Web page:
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Rwanda, 20 years later: “I am left with a great sadness”

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On April 13, 1994, Dr. Jean-Hervé Bradol, MSF’s Rwanda and Burundi program manager, arrived in Kigali with his emergency team to open a surgical program and treat survivors. Twenty years later, he pays tribute to hundreds of murdered Rwandan MSF colleagues.

The day after we arrived, we went with the ICRC medical team to the main hospital in Kigali, where we had arranged to work. When we got there, we and the ICRC medical coordinator realised immediately, that that would be impossible because wounded patients, particularly Tutsis, were being killed. So we decided to work with the ICRC to set up a field hospital on private land, occupied by a religious centre, adjoining the site where the ICRC delegation was housed.

The head of the ICRC delegation and his deputies took charge of obtaining permission from the interim government – the government responsible for the genocide, so to speak. Another team built the field hospital from the ground up and got it running. A third team, which I was part of, went out into the city in the morning to pick up wounded patients from organisations that were still providing shelter to Tutsis or government opponents.

Most of those sites were religious institutions where people had gathered, hoping to be protected, which was absolutely not the case. The militias and soldiers generally managed to get in and grab some of the people who had taken refuge there to kill them.

They told us that our work was pointless because they were going to kill all the Tutsis anyway. Jean-Hervé Bradol, MSF’s Rwanda and Burundi program manager

Patients could not leave the hospital

When we got to the militias’ barricades, they told us that our work was pointless because they were going to kill all the Tutsis anyway. In practical terms, it was impossible to transport adult men. We sometimes managed to transport women and children, although we couldn’t always be sure of succeeding. On April 14, Rwandan Red Cross colleagues saw militia fighters take wounded patients out of ambulances and kill them on the side of the road.

My job was to triage the wounded. Since it was dangerous to transport patients, we had to identify people who needed lifesaving surgery. I examined each wounded patient and tried to determine whether it was worth the risk of travelling through part of the city and crossing all the militias’ barricades. We treated less serious wounds on site, knowing that medical care was less critical to those patients than avoiding militia fighters who were planning to kill them.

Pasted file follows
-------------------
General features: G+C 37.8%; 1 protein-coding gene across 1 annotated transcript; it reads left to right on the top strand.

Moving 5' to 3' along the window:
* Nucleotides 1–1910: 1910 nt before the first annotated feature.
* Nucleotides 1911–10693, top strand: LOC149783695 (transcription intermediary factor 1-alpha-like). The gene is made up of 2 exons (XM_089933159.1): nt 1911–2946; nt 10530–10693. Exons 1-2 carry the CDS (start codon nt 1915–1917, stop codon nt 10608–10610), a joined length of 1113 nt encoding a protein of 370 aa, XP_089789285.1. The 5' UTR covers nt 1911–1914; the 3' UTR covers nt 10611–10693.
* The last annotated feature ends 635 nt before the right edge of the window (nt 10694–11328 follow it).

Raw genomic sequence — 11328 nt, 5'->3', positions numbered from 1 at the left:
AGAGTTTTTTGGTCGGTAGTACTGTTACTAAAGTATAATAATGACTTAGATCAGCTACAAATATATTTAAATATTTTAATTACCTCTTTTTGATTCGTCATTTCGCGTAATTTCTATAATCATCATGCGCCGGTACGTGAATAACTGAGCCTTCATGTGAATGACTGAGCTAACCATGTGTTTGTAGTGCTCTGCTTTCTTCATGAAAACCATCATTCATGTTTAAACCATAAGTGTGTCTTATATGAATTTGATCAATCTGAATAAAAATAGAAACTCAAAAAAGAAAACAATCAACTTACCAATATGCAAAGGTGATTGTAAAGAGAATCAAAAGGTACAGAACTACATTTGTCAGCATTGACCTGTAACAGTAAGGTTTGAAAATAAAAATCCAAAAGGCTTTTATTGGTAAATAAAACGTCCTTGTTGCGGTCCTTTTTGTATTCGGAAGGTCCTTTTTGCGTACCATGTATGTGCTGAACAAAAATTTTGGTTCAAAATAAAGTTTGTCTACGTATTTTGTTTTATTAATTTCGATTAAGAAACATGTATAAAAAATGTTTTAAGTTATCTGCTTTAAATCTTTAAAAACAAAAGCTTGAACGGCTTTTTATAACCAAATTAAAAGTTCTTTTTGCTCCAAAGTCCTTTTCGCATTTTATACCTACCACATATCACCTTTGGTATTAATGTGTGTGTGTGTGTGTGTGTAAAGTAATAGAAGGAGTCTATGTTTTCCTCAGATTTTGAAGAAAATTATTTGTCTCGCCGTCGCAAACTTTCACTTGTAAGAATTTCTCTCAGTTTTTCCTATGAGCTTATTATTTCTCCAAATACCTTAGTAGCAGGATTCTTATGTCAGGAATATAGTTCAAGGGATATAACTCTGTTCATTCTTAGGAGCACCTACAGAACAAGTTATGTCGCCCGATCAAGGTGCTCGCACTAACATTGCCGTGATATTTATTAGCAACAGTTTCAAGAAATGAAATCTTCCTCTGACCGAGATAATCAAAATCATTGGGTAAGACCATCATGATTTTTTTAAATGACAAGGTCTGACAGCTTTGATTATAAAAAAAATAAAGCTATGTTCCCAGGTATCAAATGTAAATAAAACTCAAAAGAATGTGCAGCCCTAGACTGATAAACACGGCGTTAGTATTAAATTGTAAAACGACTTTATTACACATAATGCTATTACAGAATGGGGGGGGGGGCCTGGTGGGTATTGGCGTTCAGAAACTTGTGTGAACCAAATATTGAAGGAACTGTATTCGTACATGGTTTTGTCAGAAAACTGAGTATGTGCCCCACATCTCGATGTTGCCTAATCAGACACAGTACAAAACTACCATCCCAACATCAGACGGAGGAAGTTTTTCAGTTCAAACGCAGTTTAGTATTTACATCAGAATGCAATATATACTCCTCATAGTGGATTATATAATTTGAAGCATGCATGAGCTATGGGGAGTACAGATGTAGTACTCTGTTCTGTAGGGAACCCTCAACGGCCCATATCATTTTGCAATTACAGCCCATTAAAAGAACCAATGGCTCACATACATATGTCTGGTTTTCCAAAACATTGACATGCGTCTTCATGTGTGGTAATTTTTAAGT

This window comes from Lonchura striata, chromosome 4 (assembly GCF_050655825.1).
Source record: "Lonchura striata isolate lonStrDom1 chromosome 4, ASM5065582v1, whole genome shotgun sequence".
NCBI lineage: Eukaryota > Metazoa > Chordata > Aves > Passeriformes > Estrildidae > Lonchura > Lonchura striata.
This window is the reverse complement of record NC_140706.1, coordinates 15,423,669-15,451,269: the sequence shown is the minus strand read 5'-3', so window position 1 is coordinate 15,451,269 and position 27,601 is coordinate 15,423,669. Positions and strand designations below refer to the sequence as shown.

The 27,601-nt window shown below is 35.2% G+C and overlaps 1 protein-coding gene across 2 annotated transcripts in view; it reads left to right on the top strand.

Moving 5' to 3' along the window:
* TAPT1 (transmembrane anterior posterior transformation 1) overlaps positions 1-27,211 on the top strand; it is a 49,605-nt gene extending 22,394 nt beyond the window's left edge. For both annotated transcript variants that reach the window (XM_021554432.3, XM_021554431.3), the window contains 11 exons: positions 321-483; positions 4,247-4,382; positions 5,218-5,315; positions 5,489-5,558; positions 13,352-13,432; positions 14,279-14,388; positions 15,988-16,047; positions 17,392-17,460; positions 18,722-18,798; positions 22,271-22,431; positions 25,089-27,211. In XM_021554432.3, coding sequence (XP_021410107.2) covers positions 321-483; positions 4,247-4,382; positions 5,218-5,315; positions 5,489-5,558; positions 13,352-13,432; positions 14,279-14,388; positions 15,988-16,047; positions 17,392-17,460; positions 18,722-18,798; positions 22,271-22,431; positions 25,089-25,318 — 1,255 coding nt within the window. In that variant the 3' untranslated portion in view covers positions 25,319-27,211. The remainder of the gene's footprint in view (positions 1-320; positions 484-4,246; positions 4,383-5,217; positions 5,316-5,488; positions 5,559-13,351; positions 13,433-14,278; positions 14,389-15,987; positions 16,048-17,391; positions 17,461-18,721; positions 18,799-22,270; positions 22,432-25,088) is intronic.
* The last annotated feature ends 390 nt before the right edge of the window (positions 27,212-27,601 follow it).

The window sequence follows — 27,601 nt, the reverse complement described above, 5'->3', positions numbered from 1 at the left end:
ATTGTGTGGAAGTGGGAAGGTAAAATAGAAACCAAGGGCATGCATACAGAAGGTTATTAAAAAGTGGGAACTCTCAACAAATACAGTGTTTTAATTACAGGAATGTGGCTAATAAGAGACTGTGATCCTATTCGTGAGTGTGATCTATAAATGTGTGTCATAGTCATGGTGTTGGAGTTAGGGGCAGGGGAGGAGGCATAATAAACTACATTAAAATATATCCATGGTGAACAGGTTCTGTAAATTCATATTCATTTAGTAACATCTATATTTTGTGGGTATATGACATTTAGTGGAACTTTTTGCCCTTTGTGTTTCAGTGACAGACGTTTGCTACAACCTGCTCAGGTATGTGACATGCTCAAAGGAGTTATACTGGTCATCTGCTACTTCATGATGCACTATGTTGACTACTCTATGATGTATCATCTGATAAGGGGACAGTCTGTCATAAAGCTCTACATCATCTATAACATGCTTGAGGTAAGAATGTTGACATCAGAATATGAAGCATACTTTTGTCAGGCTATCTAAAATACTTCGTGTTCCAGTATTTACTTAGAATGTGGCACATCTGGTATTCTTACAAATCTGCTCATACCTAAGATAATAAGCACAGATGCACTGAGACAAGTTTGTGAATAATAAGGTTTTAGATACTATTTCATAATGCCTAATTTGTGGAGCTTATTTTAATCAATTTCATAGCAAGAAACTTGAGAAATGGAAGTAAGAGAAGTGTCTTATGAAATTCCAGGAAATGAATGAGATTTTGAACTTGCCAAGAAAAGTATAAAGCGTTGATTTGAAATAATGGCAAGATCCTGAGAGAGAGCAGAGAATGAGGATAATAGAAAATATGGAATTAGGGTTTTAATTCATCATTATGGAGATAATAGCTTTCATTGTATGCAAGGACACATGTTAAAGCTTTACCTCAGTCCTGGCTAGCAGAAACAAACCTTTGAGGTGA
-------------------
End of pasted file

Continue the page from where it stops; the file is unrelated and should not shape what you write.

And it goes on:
Unfortunately, it took us several days to realise that patients could absolutely not leave the hospital and go back into the city for fear of their lives. So we organised and requisitioned neighbouring houses to expand our capacity for wounded patients who had received treatment, even when they could have gone back home.

Sites of refuge turned into slaughterhouses

We all expected killings after the president was assassinated – that was obvious to everyone. There was absolutely no progress on the political negotiations and implementation of the Arusha accords. So everyone expected a huge outbreak of violence, with lots of wounded non-combatants, and particularly Tutsis. But the events were upsetting, it all happened very quickly, and we really felt like we were running to keep up and try to understand what was happening.

Another problem we had to face was the misappropriation of aid for criminal purposes – to kill people. That was obvious during the genocide. Sites of refuge turned into slaughterhouses. Hospitals and religious centres, places where people would normally be welcomed and protected, were, instead, primary execution sites. People gathered there, deceived by the notion that these churches or hospitals could protect them. That misperception persisted throughout the years of the conflict.

In Zaire, after the Rwandan Patriotic Front’s July 1994 victory, those who committed genocide controlled the refugee camps and diverted large quantities of the food intended for refugees to sell to Tanzanian or Congolese merchants. That money allowed them to reconstitute their forces and resume their assault in Rwanda.

We faced our own limits

We also faced our own limits. There were large-scale dysentery epidemics in the displaced persons and refugee camps but there was no generic form of the antibiotic we needed. The drug was much too expensive for humanitarian organisations and our efforts to combat the illness were ineffective. And we didn’t have the specialised food for children that we have today, so severely malnourished children recovered much less quickly and often abandoned treatment.

The Rwandan crisis was the starting point for a critical analysis of the performance of humanitarian organisations. It constituted a second wave in the professionalisation of contemporary humanitarianism. We were all forced to confront these questions because the scale of the intervention, the large number of deaths and the severity of the situations placed us face-to-face with our own technical powerlessness.

I look back with a profound sadness

I am left with a great sadness because we lost a huge number of colleagues. We don’t know the exact number. Our offices were looted and our personnel lists were destroyed so it was impossible to get a precise count. However, we believe that at least 200 of our Rwandan colleagues were killed during the genocide. I still think that we could have done a better job to try to help them flee. We were so surprised by the breadth and radical nature of the events that we didn’t always do what was necessary as an institution to help our colleagues. I look back with a profound sadness.

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